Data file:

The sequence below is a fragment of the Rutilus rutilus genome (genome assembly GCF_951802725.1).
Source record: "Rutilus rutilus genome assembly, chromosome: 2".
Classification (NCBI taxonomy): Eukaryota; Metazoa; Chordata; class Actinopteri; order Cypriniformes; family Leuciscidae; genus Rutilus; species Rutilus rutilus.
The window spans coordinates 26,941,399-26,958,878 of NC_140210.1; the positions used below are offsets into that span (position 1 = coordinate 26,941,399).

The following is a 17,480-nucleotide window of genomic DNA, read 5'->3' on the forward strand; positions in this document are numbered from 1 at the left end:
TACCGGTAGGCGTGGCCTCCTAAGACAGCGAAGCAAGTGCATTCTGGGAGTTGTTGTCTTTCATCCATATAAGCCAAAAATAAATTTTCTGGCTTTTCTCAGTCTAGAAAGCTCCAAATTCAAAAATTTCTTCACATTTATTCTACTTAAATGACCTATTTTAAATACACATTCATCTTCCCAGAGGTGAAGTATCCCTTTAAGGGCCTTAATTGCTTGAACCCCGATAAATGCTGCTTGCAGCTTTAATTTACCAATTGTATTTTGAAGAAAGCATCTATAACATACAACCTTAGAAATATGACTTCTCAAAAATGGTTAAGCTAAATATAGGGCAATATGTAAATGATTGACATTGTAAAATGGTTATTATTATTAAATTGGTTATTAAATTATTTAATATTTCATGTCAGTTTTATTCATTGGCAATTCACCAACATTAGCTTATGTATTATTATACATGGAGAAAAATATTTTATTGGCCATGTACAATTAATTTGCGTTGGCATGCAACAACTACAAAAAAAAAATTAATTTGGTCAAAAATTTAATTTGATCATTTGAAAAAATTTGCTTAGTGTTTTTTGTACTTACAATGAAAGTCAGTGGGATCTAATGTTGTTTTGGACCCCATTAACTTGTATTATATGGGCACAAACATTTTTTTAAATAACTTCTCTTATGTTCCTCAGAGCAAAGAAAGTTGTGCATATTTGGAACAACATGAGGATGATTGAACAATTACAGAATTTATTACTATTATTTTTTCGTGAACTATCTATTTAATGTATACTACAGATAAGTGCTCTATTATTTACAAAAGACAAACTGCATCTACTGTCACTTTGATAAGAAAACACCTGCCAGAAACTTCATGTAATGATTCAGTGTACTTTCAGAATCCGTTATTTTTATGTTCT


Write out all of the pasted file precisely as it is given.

The sequence below is a fragment of the Rutilus rutilus genome (genome assembly GCF_951802725.1).
Source record: "Rutilus rutilus genome assembly, chromosome: 2".
Classification (NCBI taxonomy): Eukaryota; Metazoa; Chordata; class Actinopteri; order Cypriniformes; family Leuciscidae; genus Rutilus; species Rutilus rutilus.
The window spans coordinates 26,941,399-26,958,878 of NC_140210.1; the positions used below are offsets into that span (position 1 = coordinate 26,941,399).

The following is a 17,480-nucleotide window of genomic DNA, read 5'->3' on the forward strand; positions in this document are numbered from 1 at the left end:
TACCGGTAGGCGTGGCCTCCTAAGACAGCGAAGCAAGTGCATTCTGGGAGTTGTTGTCTTTCATCCATATAAGCCAAAAATAAATTTTCTGGCTTTTCTCAGTCTAGAAAGCTCCAAATTCAAAAATTTCTTCACATTTATTCTACTTAAATGACCTATTTTAAATACACATTCATCTTCCCAGAGGTGAAGTATCCCTTTAAGGGCCTTAATTGCTTGAACCCCGATAAATGCTGCTTGCAGCTTTAATTTACCAATTGTATTTTGAAGAAAGCATCTATAACATACAACCTTAGAAATATGACTTCTCAAAAATGGTTAAGCTAAATATAGGGCAATATGTAAATGATTGACATTGTAAAATGGTTATTATTATTAAATTGGTTATTAAATTATTTAATATTTCATGTCAGTTTTATTCATTGGCAATTCACCAACATTAGCTTATGTATTATTATACATGGAGAAAAATATTTTATTGGCCATGTACAATTAATTTGCGTTGGCATGCAACAACTACAAAAAAAAAATTAATTTGGTCAAAAATTTAATTTGATCATTTGAAAAAATTTGCTTAGTGTTTTTTGTACTTACAATGAAAGTCAGTGGGATCTAATGTTGTTTTGGACCCCATTAACTTGTATTATATGGGCACAAACATTTTTTTAAATAACTTCTCTTATGTTCCTCAGAGCAAAGAAAGTTGTGCATATTTGGAACAACATGAGGATGATTGAACAATTACAGAATTTATTACTATTATTTTTTCGTGAACTATCTATTTAATGTATACTACAGATAAGTGCTCTATTATTTACAAAAGACAAACTGCATCTACTGTCACTTTGATAAGAAAACACCTGCCAGAAACTTCATGTAATGATTCAGTGTACTTTCAGAATCCGTTATTTTTATGTTCT